The number of confirmed cases of COVID-19 in Haldimand and Norfolk has risen to eight as of early Sunday, up three from a day earlier.
Few details have been released about those who have tested positive in the two counties. They range in age from young adults to seniors.
The area’s first death from the virus was on Thursday. The individual was a resident at Anson Place retirement home before being admitted to West Haldimand Hospital in Hagersville.
“Anson Place staff and executive are working with our local health team. They are both prepared and equipped to manage this situation and I have full confidence in all of those involved,” Haldimand Mayor Ken Hewitt said in a video release on Saturday.
Anson Place has 61 residents in its long-term care facility and 40 residents in its retirement home, according to its website.
Haldimand-Norfolk’s medical officer of health Dr. Shanker Nesathurai, called the public health management plan ‘robust’.
“We have implemented public health management at the retirement home. This is happening today and I think it is a robust plan to prevent the spread of the illness,” he said in the video.
All residents at the facility have been placed in isolation.
Nesathurai said he has been asked about the increase in the number of local cases compared to a week ago.
“Part of that is because we are like the rest of the province. There are more and more cases throughout Canada and throughout the province and at the current time the number of cases are doubling every three days,” he said. “Secondly, there is a delay in getting test results back and we are receiving results from tests that were completed up to 10 days ago. I anticipate we will continue to get more test results back and I anticipate we are going to get more positive tests back.”
Hewitt and Nesathurai along with Norfolk Mayor Kristal Chopp, who chairs the board of health for both counties, reiterated their message of the importance of self-isolation as key in the COVID-19 containment strategy.
“As I have been stating, we must be diligent, our daily behaviours must be in the mindset that your neighbour is the person that is positive,” said Hewitt.
“Follow the directives that have been set out for you and your families. We will continue to make the necessary decisions to protect you and your communities and we expect that you will do the same. Stay safe.”
There are a number of strategies that have been put in place, said Nesathurai.
“First, it’s important that if you have no compelling reason to leave the house, stay home. Second, social distancing, maintain a distance of at least six feet or two metres from the next person. Number three, if you are sick stay at home.”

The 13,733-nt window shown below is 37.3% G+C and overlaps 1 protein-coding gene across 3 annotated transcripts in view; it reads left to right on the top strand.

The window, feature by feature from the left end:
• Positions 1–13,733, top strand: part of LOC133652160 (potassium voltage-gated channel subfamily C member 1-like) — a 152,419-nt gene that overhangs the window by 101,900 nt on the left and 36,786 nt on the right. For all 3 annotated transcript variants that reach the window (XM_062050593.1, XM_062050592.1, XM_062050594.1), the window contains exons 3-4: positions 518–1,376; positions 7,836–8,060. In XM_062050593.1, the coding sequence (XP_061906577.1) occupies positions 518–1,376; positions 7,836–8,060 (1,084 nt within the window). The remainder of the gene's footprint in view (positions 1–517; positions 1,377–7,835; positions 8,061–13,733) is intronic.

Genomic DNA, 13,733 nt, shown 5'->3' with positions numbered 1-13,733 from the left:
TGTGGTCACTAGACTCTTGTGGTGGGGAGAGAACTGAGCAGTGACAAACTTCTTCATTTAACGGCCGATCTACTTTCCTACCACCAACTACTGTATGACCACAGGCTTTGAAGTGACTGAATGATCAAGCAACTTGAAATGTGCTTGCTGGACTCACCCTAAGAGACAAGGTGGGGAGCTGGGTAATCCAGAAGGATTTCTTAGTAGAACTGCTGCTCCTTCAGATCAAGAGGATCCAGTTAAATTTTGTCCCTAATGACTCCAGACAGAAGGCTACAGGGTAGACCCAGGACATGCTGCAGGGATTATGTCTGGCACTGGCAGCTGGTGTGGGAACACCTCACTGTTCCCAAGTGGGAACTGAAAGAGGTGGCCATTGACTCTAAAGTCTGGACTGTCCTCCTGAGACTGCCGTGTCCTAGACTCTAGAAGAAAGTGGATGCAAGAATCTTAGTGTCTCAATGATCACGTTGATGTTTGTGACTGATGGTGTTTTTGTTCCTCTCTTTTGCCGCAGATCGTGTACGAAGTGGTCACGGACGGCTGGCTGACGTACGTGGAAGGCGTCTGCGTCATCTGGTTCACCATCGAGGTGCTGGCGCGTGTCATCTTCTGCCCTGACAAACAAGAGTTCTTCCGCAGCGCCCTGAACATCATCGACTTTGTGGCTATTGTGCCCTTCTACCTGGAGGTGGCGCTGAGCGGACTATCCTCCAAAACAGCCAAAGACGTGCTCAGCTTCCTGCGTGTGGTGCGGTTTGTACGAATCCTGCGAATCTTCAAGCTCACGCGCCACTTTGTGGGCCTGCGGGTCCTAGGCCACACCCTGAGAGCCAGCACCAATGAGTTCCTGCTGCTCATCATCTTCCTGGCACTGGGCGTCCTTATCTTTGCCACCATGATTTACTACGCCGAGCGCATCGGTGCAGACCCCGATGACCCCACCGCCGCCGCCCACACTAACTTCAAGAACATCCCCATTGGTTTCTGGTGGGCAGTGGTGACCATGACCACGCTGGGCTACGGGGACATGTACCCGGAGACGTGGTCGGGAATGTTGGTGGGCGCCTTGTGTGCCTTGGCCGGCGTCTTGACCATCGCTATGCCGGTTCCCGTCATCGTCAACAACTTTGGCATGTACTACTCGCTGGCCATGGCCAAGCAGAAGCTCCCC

Chopp took a hard line for those who aren’t following the orders for self-isolation.
“For those of you continuing to flout our orders the jig is up. This is just the beginning. Where there is smoke there is fire. In addition to the people that are testing positive right now, hundreds are still waiting for their results. Not to mention the influx of snowbirds and others that are still returning home,” she said.
Orders are in place that those returning to Canada from other countries must self-isolate for 14 days.
Elected officials are receiving calls about those who are not following orders and “jeopardizing our small communities right now,” said Chopp.
“On what planet do you live that you think the rules don’t apply?”
Chopp said self-isolation should be called what it really is — quarantine. She spoke directly to those who have returned home from travel, those experiencing symptoms, and those who have been in contact with someone who has the virus.
“Are you still picking up groceries and trying to pick up prescriptions from your local pharmacy? Are you still taking trips to the post office? Are you still trying to get your car serviced? Are you still out walking your dog? Shame on you. There are programs in Haldimand-Norfolk to bring everything from food to pharmaceuticals right to your front door.
“You are breaking the law and we will begin prosecuting you,” said Chopp before relaying the various fines and prison terms that can be imposed under the federal Quarantine Act.
“Where is the humanity right now? As Canadians, we’ve been pretty lucky in our lifetimes. On the whole, we’ve had it pretty easy. Our day has come. We’re now fighting against an invisible invader. All we have to do, instead of putting on a uniform and carrying weapons into war zones, is to passively resist and stay home.”